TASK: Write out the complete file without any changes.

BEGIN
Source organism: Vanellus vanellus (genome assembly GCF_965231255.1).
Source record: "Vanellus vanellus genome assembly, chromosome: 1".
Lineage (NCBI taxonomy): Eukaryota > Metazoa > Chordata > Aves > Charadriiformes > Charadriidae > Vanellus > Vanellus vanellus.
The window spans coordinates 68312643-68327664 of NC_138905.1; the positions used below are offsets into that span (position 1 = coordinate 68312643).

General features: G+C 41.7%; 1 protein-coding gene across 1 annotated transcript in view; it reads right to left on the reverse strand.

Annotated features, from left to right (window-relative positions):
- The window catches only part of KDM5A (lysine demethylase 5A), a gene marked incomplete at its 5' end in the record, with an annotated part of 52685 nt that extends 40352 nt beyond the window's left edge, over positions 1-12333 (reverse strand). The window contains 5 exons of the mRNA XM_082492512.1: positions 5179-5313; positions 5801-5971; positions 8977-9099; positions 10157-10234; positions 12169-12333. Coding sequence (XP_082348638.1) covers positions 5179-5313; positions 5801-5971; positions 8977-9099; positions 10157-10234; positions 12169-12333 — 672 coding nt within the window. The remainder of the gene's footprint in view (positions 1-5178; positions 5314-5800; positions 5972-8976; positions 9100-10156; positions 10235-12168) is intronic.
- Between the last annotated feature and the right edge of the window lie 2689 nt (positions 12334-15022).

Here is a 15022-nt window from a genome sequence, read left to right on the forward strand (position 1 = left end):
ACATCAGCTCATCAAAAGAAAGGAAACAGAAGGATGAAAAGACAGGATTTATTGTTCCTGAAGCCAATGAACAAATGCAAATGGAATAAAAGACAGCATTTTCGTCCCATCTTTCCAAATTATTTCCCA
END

Source organism: Vanellus vanellus (genome assembly GCF_965231255.1).
Source record: "Vanellus vanellus genome assembly, chromosome: 1".
Lineage (NCBI taxonomy): Eukaryota > Metazoa > Chordata > Aves > Charadriiformes > Charadriidae > Vanellus > Vanellus vanellus.
The window spans coordinates 68312643-68327664 of NC_138905.1; the positions used below are offsets into that span (position 1 = coordinate 68312643).

General features: G+C 41.7%; 1 protein-coding gene across 1 annotated transcript in view; it reads right to left on the reverse strand.

Annotated features, from left to right (window-relative positions):
- The window catches only part of KDM5A (lysine demethylase 5A), a gene marked incomplete at its 5' end in the record, with an annotated part of 52685 nt that extends 40352 nt beyond the window's left edge, over positions 1-12333 (reverse strand). The window contains 5 exons of the mRNA XM_082492512.1: positions 5179-5313; positions 5801-5971; positions 8977-9099; positions 10157-10234; positions 12169-12333. Coding sequence (XP_082348638.1) covers positions 5179-5313; positions 5801-5971; positions 8977-9099; positions 10157-10234; positions 12169-12333 — 672 coding nt within the window. The remainder of the gene's footprint in view (positions 1-5178; positions 5314-5800; positions 5972-8976; positions 9100-10156; positions 10235-12168) is intronic.
- Between the last annotated feature and the right edge of the window lie 2689 nt (positions 12334-15022).

Here is a 15022-nt window from a genome sequence, read left to right on the forward strand (position 1 = left end):
ACATCAGCTCATCAAAAGAAAGGAAACAGAAGGATGAAAAGACAGGATTTATTGTTCCTGAAGCCAATGAACAAATGCAAATGGAATAAAAGACAGCATTTTCGTCCCATCTTTCCAAATTATTTCCCA